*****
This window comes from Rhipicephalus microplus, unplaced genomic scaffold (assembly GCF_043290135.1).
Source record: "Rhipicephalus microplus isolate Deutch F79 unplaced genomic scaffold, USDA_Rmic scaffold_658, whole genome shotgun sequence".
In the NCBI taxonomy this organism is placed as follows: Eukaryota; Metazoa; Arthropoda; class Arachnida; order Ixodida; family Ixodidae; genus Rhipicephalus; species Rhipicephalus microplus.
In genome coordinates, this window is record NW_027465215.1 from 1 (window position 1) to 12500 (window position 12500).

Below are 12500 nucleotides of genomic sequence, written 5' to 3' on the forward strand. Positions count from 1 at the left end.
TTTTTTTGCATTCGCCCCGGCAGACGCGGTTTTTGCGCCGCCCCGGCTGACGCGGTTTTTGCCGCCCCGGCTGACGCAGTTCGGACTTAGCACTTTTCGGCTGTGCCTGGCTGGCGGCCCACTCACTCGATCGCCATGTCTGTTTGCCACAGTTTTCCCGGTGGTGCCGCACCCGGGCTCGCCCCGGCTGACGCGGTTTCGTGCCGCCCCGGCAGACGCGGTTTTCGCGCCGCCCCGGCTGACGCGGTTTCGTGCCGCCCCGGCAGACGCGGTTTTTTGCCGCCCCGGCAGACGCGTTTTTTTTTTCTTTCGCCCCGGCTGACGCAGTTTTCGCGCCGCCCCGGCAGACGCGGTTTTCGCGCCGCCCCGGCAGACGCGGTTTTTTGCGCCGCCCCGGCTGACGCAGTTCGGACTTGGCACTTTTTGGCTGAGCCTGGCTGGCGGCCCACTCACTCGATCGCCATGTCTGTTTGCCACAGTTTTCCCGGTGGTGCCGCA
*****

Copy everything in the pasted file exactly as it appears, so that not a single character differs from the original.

This window comes from Rhipicephalus microplus, unplaced genomic scaffold (assembly GCF_043290135.1).
Source record: "Rhipicephalus microplus isolate Deutch F79 unplaced genomic scaffold, USDA_Rmic scaffold_658, whole genome shotgun sequence".
In the NCBI taxonomy this organism is placed as follows: Eukaryota; Metazoa; Arthropoda; class Arachnida; order Ixodida; family Ixodidae; genus Rhipicephalus; species Rhipicephalus microplus.
In genome coordinates, this window is record NW_027465215.1 from 1 (window position 1) to 12500 (window position 12500).

Below are 12500 nucleotides of genomic sequence, written 5' to 3' on the forward strand. Positions count from 1 at the left end.
TTTTTTTGCATTCGCCCCGGCAGACGCGGTTTTTGCGCCGCCCCGGCTGACGCGGTTTTTGCCGCCCCGGCTGACGCAGTTCGGACTTAGCACTTTTCGGCTGTGCCTGGCTGGCGGCCCACTCACTCGATCGCCATGTCTGTTTGCCACAGTTTTCCCGGTGGTGCCGCACCCGGGCTCGCCCCGGCTGACGCGGTTTCGTGCCGCCCCGGCAGACGCGGTTTTCGCGCCGCCCCGGCTGACGCGGTTTCGTGCCGCCCCGGCAGACGCGGTTTTTTGCCGCCCCGGCAGACGCGTTTTTTTTTTCTTTCGCCCCGGCTGACGCAGTTTTCGCGCCGCCCCGGCAGACGCGGTTTTCGCGCCGCCCCGGCAGACGCGGTTTTTTGCGCCGCCCCGGCTGACGCAGTTCGGACTTGGCACTTTTTGGCTGAGCCTGGCTGGCGGCCCACTCACTCGATCGCCATGTCTGTTTGCCACAGTTTTCCCGGTGGTGCCGCA